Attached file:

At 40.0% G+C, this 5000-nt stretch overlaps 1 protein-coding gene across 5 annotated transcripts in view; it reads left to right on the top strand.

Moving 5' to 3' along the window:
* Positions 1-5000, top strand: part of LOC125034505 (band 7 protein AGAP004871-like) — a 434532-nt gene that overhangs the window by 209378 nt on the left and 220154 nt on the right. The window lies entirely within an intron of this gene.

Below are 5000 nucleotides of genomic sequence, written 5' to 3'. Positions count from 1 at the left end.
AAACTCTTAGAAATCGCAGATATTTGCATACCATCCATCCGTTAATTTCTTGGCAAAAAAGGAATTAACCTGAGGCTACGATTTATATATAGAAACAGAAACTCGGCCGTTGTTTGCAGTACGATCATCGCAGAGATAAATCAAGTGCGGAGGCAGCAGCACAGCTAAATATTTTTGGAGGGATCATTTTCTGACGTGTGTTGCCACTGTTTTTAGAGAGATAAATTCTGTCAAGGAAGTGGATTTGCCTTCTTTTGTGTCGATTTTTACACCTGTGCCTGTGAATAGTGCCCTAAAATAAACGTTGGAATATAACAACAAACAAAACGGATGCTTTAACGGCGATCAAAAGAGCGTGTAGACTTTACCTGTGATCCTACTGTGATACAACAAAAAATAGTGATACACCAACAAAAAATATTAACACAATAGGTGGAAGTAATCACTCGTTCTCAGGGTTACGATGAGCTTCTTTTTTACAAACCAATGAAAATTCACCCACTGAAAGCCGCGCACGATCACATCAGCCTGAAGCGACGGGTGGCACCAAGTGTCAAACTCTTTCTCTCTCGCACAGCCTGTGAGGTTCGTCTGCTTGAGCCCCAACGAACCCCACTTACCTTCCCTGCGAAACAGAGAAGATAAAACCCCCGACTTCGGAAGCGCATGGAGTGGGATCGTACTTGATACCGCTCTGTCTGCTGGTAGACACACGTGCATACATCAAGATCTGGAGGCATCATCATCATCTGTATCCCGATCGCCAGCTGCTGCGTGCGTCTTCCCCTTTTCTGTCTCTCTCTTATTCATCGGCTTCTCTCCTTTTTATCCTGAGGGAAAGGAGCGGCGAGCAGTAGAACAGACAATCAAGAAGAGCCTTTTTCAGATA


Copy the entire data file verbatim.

At 40.0% G+C, this 5000-nt stretch overlaps 1 protein-coding gene across 5 annotated transcripts in view; it reads left to right on the top strand.

Moving 5' to 3' along the window:
* Positions 1-5000, top strand: part of LOC125034505 (band 7 protein AGAP004871-like) — a 434532-nt gene that overhangs the window by 209378 nt on the left and 220154 nt on the right. The window lies entirely within an intron of this gene.

Below are 5000 nucleotides of genomic sequence, written 5' to 3'. Positions count from 1 at the left end.
AAACTCTTAGAAATCGCAGATATTTGCATACCATCCATCCGTTAATTTCTTGGCAAAAAAGGAATTAACCTGAGGCTACGATTTATATATAGAAACAGAAACTCGGCCGTTGTTTGCAGTACGATCATCGCAGAGATAAATCAAGTGCGGAGGCAGCAGCACAGCTAAATATTTTTGGAGGGATCATTTTCTGACGTGTGTTGCCACTGTTTTTAGAGAGATAAATTCTGTCAAGGAAGTGGATTTGCCTTCTTTTGTGTCGATTTTTACACCTGTGCCTGTGAATAGTGCCCTAAAATAAACGTTGGAATATAACAACAAACAAAACGGATGCTTTAACGGCGATCAAAAGAGCGTGTAGACTTTACCTGTGATCCTACTGTGATACAACAAAAAATAGTGATACACCAACAAAAAATATTAACACAATAGGTGGAAGTAATCACTCGTTCTCAGGGTTACGATGAGCTTCTTTTTTACAAACCAATGAAAATTCACCCACTGAAAGCCGCGCACGATCACATCAGCCTGAAGCGACGGGTGGCACCAAGTGTCAAACTCTTTCTCTCTCGCACAGCCTGTGAGGTTCGTCTGCTTGAGCCCCAACGAACCCCACTTACCTTCCCTGCGAAACAGAGAAGATAAAACCCCCGACTTCGGAAGCGCATGGAGTGGGATCGTACTTGATACCGCTCTGTCTGCTGGTAGACACACGTGCATACATCAAGATCTGGAGGCATCATCATCATCTGTATCCCGATCGCCAGCTGCTGCGTGCGTCTTCCCCTTTTCTGTCTCTCTCTTATTCATCGGCTTCTCTCCTTTTTATCCTGAGGGAAAGGAGCGGCGAGCAGTAGAACAGACAATCAAGAAGAGCCTTTTTCAGATA